demonstrates that the trial court heard the motion to
suppress before proceeding to trial, considering argument
from both sides. The State presented two witnesses, and
Jones testified on his own behalf. Thus, the postconviction
court incorrectly stated that no hearing occurred.
postconviction court further found that Ferebee's
deposition, purportedly attached to the order, refuted
Jones's claim of coercion. However, the record does not
include the deposition as an attachment. Although the
postconviction court described "Appendix D" as
containing Ferebee's deposition, the appendix, perhaps
mistakenly, contains only Jones's mother's
deposition, not Ferebee's. Thus, because the order does
not include record attachments conclusively refuting ground
three, we reverse and remand for the postconviction court to
"attach the correct records or address the claim on the
merits." See Hunter v. State, 187 So.3d 1265,
1265 (Fla. 5th DCA 2016) (citing Fla. R. Crim. P.
ground seven, Jones argued his trial counsel provided
ineffective assistance by failing to request an
"independent act" jury instruction based on his
allegation that "no guns were taken to burglarized home,
he did not enter the home, and it had been agreed upon
beforehand that no guns would be used or taken. Co-defendant
acquired guns from inside of the home." "The
'independent act' doctrine applies 'when one
cofelon, who previously participated in a common plan, does
not participate in acts committed by his cofelon, "which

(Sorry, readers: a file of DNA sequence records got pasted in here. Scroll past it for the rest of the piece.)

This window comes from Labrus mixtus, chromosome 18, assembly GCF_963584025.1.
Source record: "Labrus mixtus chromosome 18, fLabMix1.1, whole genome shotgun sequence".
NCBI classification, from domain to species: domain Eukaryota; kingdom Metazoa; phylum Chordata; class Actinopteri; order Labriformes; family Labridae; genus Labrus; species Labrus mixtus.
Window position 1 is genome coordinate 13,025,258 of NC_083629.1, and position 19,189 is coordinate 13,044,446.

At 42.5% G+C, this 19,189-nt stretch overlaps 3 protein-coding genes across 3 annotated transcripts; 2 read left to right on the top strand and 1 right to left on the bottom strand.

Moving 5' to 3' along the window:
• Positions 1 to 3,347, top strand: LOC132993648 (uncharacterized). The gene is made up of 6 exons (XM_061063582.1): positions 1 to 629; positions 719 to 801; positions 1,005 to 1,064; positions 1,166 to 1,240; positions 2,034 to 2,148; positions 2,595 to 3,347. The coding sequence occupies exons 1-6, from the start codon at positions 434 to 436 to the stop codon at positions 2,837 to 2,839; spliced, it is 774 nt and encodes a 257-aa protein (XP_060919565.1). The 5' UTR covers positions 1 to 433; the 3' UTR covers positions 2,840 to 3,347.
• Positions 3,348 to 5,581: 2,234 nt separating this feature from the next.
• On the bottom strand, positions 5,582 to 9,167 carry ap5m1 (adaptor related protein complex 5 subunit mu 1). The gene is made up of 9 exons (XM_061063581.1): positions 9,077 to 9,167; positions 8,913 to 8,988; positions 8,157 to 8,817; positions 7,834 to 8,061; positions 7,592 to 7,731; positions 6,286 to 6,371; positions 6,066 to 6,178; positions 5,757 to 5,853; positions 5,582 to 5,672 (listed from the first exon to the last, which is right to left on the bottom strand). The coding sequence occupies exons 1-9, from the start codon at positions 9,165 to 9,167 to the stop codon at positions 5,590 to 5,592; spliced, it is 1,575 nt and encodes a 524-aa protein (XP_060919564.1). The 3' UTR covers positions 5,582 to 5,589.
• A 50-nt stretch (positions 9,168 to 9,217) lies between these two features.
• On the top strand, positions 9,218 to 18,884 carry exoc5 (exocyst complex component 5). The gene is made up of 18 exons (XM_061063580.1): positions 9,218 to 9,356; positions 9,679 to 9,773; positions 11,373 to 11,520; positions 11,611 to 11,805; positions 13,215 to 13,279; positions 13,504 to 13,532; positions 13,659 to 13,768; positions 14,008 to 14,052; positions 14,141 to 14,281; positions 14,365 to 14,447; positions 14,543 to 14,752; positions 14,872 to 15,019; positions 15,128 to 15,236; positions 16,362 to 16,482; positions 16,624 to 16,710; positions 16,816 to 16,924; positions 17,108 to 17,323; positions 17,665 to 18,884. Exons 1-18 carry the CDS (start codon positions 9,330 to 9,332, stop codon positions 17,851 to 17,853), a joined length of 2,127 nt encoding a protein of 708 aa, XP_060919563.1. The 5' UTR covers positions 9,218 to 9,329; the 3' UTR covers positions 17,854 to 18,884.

fall outside of, and are foreign to, the common design of the
original collaboration."'" Roberts v.
State, 4 So.3d 1261, 1263 (Fla. 5th DCA 2009) (quoting
Ray v. State, 755 So.2d 604, 609 (Fla. 2000)).
However, "an independent act instruction is
inappropriate when the unrebutted evidence shows the
defendant knowingly participated in the underlying criminal
enterprise when the murder occurred or knew that firearms or
deadly weapons would be used." Id. at 1264.
the information charged Jones with burglary with a firearm,
the charging affidavit supports Jones's assertion that
his cofelons acquired the weapons within the burglarized
home. Jones asserted that he never entered the home, acting
only as getaway driver to "straight burglary."
Thus, the facts of this case suggest that Jones did not know
"that firearms or deadly weapons would be used."
See id. In its order, the postconviction court
summarized Jones's version of events, found that trial
counsel offered a persuasive hypothetical in support of his
theory of the case, and then concluded, without elaboration,
"Even if [Jones] did not go inside the house but stayed
outside as the driver, the Independent Act Doctrine would not
have applied in this particular case." However, because
the evidence showed that Jones never entered the home,
planned for the use of a firearm, nor anticipated the
recovery of firearms within the home, Jones raised a facially
valid ground for relief. See id. Thus, the
postconviction court erred by summarily denying this ground.
See Peede, 748 So.2d at 257. We reverse and remand
for the ...